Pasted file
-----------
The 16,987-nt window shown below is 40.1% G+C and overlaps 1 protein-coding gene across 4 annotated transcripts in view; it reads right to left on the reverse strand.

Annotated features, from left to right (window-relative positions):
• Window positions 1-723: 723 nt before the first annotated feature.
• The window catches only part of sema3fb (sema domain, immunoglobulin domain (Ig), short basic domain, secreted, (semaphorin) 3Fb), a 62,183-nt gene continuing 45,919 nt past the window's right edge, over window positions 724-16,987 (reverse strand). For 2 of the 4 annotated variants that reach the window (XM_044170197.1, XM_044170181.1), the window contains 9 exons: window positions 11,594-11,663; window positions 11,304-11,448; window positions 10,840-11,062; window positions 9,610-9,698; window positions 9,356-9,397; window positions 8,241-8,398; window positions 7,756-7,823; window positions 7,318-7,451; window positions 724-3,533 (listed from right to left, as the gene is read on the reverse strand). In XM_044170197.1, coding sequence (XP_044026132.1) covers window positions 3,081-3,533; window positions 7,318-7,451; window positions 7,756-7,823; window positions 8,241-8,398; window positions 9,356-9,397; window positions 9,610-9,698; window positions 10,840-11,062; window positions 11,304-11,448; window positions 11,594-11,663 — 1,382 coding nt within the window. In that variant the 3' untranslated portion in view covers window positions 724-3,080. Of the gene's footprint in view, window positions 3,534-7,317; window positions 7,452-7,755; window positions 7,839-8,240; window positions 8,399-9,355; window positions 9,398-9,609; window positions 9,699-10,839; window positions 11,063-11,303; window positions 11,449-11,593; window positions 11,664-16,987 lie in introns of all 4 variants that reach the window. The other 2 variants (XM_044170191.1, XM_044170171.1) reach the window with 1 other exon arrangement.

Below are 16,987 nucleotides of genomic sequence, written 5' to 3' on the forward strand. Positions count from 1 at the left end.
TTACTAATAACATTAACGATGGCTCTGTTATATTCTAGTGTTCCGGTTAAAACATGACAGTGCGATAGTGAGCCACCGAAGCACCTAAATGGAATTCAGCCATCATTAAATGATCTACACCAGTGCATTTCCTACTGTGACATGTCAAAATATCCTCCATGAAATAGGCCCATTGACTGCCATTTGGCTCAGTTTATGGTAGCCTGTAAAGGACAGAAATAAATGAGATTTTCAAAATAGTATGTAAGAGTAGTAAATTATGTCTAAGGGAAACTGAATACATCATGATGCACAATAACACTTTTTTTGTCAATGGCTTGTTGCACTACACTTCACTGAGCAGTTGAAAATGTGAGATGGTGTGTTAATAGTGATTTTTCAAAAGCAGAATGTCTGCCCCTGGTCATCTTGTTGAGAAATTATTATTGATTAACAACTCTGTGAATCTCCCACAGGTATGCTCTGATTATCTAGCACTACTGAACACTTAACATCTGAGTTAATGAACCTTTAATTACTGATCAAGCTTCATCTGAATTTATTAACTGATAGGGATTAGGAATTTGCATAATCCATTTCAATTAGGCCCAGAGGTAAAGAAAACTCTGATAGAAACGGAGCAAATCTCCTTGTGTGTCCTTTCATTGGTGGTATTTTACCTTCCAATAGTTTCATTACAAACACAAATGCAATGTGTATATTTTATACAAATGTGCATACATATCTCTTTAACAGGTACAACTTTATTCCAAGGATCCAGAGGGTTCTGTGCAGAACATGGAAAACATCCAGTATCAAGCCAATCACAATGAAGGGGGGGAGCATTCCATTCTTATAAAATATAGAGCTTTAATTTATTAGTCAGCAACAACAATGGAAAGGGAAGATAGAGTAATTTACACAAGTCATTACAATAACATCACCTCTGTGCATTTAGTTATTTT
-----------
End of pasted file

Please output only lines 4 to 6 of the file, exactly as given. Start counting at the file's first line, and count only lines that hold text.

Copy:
• The window catches only part of sema3fb (sema domain, immunoglobulin domain (Ig), short basic domain, secreted, (semaphorin) 3Fb), a 62,183-nt gene continuing 45,919 nt past the window's right edge, over window positions 724-16,987 (reverse strand). For 2 of the 4 annotated variants that reach the window (XM_044170197.1, XM_044170181.1), the window contains 9 exons: window positions 11,594-11,663; window positions 11,304-11,448; window positions 10,840-11,062; window positions 9,610-9,698; window positions 9,356-9,397; window positions 8,241-8,398; window positions 7,756-7,823; window positions 7,318-7,451; window positions 724-3,533 (listed from right to left, as the gene is read on the reverse strand). In XM_044170197.1, coding sequence (XP_044026132.1) covers window positions 3,081-3,533; window positions 7,318-7,451; window positions 7,756-7,823; window positions 8,241-8,398; window positions 9,356-9,397; window positions 9,610-9,698; window positions 10,840-11,062; window positions 11,304-11,448; window positions 11,594-11,663 — 1,382 coding nt within the window. In that variant the 3' untranslated portion in view covers window positions 724-3,080. Of the gene's footprint in view, window positions 3,534-7,317; window positions 7,452-7,755; window positions 7,839-8,240; window positions 8,399-9,355; window positions 9,398-9,609; window positions 9,699-10,839; window positions 11,063-11,303; window positions 11,449-11,593; window positions 11,664-16,987 lie in introns of all 4 variants that reach the window. The other 2 variants (XM_044170191.1, XM_044170171.1) reach the window with 1 other exon arrangement.

Below are 16,987 nucleotides of genomic sequence, written 5' to 3' on the forward strand. Positions count from 1 at the left end.
TTACTAATAACATTAACGATGGCTCTGTTATATTCTAGTGTTCCGGTTAAAACATGACAGTGCGATAGTGAGCCACCGAAGCACCTAAATGGAATTCAGCCATCATTAAATGATCTACACCAGTGCATTTCCTACTGTGACATGTCAAAATATCCTCCATGAAATAGGCCCATTGACTGCCATTTGGCTCAGTTTATGGTAGCCTGTAAAGGACAGAAATAAATGAGATTTTCAAAATAGTATGTAAGAGTAGTAAATTATGTCTAAGGGAAACTGAATACATCATGATGCACAATAACACTTTTTTTGTCAATGGCTTGTTGCACTACACTTCACTGAGCAGTTGAAAATGTGAGATGGTGTGTTAATAGTGATTTTTCAAAAGCAGAATGTCTGCCCCTGGTCATCTTGTTGAGAAATTATTATTGATTAACAACTCTGTGAATCTCCCACAGGTATGCTCTGATTATCTAGCACTACTGAACACTTAACATCTGAGTTAATGAACCTTTAATTACTGATCAAGCTTCATCTGAATTTATTAACTGATAGGGATTAGGAATTTGCATAATCCATTTCAATTAGGCCCAGAGGTAAAGAAAACTCTGATAGAAACGGAGCAAATCTCCTTGTGTGTCCTTTCATTGGTGGTATTTTACCTTCCAATAGTTTCATTACAAACACAAATGCAATGTGTATATTTTATACAAATGTGCATACATATCTCTTTAACAGGTACAACTTTATTCCAAGGATCCAGAGGGTTCTGTGCAGAACATGGAAAACATCCAGTATCAAGCCAATCACAATGAAGGGGGGGAGCATTCCATTCTTATAAAATATAGAGCTTTAATTTATTAGTCAGCAACAACAATGGAAAGGGAAGATAGAGTAATTTACACAAGTCATTACAATAACATCACCTCTGTGCATTTAGTTATTTT